Joy and sorrow amid boy’s dramatic rescue, mother’s death

This photo taken from video provided by ReliableNewsMedia firefighters rescue a survivor from the rubble of the Champlain Towers South Condo after the multistory building partially collapsed in Surfside, Fla., early Thursday, June 24, 2021. (ReliableNewsMedia via AP).

SURFSIDE, Fla. (AP) — It was just a small hand waving through the wreckage, yet one of the few hopeful moments amid a largely fruitless effort to find survivors.

Nicholas Balboa was walking his dog on the beach when he heard the rumbling he thought was thunder, he told The Associated Press in a telephone interview Friday. Sensing something was wrong, he dropped off his dog and hurried back outside.

Residents were flooding the streets and pointing at a gaping hole and dust cloud where a seaside condominium tower had collapsed. Fire and rescue crews had not yet arrived, and it was eerily quiet on the back side of the building. As he began to take photos of the wreckage, he heard what sounded like a child’s voice.

Balboa, 31, climbed through a pile of glass and rebar in his flip-flops, desperate to get closer.

“Keep yelling so I can follow your voice,” Balboa said. He soon saw a hand waving from the rubble.

The boy, Jonah Handler, said he and his mother, Stacie Fang, were the only ones in the condo that had imploded when part of the building went down. He kept asking about his mom. Balboa and a stranger tried desperately to clear away the rubble surrounding Jonah but it was too heavy. It looked like a wall or support beam, Balboa said.

“I’ll be right back. I’m going to get help,” Balboa said, trying to comfort the boy.

“Please don’t leave me, please don’t leave me,” the boy cried.

“He was absolutely terrified. The sheer terror in his voice, that fact that his mother, that he can’t find her,” said Balboa, who was in town from Arizona visiting his father.

Video of Jonah’s rescue has played on repeat in the news, tugging hearts as rescuers with flashlights slowly helped him out from under a pile of cement and twisted steel and carried him away on a stretcher.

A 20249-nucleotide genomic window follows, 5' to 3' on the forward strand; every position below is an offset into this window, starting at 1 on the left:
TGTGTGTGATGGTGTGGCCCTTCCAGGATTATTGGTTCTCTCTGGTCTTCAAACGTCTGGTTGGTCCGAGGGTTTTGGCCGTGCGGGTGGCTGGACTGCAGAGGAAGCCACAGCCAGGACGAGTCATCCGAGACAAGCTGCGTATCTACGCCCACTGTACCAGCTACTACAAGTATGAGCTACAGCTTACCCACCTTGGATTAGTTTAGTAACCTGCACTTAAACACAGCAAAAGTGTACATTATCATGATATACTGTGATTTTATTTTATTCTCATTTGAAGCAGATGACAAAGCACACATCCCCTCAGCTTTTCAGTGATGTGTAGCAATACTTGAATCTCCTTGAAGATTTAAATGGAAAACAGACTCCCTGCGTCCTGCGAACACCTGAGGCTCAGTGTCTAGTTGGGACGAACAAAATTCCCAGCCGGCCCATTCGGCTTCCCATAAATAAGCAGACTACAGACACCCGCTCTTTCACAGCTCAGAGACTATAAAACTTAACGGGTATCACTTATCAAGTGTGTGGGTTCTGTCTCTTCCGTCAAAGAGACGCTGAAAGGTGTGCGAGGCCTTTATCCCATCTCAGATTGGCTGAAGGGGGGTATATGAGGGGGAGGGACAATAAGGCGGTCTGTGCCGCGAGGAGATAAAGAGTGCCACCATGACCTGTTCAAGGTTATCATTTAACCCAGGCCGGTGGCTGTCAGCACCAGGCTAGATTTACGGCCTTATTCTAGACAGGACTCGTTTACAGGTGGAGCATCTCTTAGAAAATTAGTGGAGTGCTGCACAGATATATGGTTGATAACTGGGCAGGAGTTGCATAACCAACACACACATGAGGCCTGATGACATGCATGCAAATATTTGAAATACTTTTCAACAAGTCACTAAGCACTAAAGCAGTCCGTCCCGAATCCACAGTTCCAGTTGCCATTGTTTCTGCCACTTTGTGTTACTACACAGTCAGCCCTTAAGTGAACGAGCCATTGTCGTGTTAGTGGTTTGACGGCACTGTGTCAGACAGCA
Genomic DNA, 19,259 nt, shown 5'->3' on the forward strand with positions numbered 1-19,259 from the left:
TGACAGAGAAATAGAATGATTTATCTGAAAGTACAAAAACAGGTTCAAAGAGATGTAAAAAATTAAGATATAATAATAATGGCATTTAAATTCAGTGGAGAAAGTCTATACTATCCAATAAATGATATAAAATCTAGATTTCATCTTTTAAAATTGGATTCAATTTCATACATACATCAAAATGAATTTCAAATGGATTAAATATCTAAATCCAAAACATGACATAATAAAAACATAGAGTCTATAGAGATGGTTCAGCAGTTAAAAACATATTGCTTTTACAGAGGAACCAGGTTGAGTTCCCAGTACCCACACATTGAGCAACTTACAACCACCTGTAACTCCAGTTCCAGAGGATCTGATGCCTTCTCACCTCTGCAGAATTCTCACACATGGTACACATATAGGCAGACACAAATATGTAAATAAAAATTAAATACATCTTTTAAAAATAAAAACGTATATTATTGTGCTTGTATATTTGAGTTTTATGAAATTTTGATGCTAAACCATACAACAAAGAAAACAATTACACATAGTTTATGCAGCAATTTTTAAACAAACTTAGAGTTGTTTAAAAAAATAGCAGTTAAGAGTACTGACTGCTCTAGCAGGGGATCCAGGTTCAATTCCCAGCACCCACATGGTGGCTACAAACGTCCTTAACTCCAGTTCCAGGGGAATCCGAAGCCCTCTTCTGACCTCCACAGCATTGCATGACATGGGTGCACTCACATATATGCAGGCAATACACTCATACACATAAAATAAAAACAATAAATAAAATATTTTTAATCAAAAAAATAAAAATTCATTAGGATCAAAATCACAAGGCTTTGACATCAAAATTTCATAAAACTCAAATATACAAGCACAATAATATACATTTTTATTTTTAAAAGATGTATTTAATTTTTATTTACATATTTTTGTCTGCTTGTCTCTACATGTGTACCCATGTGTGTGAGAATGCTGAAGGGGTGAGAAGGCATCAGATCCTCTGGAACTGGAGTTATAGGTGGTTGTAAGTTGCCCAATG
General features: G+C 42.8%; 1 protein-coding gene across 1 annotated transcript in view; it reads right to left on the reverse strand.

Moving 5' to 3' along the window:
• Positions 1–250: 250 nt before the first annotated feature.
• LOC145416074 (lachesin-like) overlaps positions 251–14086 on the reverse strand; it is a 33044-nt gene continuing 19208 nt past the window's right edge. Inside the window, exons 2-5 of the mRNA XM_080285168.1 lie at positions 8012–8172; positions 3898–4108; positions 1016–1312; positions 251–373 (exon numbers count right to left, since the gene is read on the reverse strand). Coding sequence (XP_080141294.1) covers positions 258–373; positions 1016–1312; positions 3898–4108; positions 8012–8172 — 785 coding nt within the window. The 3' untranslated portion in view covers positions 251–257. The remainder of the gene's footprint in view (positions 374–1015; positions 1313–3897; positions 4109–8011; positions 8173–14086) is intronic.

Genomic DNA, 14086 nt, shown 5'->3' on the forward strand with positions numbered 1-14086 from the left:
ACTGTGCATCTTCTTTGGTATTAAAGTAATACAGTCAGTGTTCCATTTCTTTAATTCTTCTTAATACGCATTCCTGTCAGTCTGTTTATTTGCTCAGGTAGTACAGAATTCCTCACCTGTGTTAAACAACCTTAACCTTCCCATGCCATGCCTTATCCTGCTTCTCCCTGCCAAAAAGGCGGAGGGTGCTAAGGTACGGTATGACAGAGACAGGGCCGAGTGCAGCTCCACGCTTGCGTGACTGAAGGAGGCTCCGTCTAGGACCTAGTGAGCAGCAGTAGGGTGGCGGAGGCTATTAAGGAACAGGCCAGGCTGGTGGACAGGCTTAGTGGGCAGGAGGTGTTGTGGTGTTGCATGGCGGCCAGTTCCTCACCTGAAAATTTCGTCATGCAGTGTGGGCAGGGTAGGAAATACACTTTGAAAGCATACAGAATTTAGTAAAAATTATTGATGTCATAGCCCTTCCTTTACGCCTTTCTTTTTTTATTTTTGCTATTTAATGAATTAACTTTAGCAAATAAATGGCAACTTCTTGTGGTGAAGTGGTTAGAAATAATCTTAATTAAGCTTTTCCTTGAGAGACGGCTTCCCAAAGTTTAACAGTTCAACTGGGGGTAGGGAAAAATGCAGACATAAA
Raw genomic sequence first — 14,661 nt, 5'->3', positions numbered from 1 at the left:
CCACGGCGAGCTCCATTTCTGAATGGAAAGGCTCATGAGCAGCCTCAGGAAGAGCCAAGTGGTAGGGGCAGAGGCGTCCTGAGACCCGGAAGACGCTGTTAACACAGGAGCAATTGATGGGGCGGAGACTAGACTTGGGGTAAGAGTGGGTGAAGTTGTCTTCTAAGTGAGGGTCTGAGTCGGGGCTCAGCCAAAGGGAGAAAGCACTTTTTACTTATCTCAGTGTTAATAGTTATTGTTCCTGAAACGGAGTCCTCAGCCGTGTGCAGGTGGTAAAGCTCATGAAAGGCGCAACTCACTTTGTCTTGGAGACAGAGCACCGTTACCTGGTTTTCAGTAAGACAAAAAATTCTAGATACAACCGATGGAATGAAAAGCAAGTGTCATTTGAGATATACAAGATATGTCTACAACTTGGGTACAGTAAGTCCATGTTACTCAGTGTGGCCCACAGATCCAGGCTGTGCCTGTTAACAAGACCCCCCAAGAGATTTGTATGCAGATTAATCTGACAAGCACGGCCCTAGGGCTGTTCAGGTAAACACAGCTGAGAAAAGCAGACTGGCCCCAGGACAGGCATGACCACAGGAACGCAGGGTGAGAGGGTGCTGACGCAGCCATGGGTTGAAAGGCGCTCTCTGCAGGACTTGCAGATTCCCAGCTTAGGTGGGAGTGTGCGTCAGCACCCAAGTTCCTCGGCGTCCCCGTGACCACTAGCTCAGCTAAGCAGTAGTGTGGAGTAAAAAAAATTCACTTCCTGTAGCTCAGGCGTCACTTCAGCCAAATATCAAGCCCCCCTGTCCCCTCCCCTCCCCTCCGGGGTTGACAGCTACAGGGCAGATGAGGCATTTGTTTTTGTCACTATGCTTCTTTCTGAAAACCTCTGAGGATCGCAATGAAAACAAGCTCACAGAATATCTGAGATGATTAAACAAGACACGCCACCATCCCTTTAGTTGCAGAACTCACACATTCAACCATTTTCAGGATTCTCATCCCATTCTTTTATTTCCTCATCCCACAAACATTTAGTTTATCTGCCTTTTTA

Asked about his condition, Lisa Mozloom, a friend of the family told the AP, “He will be fine. He’s a miracle.” Mozloom said Jonah had been taken to the hospital at one point but said he was “stable.”

Authorities have said at least four people died in the building collapse, and with 159 still unaccounted for they fear the death toll will rise sharply. They have not publicly released the identities of the deceased, but Mozloom confirmed Fang’s death.

“There are no words to describe the tragic loss of our beloved Stacie,” members of her family said in a statement that Mozloom released on their behalf. They said they were deeply grateful to those who had reached out and that “the many heartfelt words of encouragement and love have served as a much needed source of strength during this devastating time.”

The family requested privacy “on behalf of Stacie’s son, Jonah,” saying it needed time to “to grieve and to try to help each other heal.”

Balboa said he was heartbroken to learn of Fang’s death.

“I lost my mom recently, so I know how it’s going to be,” he said.

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Associated Press journalist Lisa J. Adams Wagner in Decatur, Georgia, contributed to this report.

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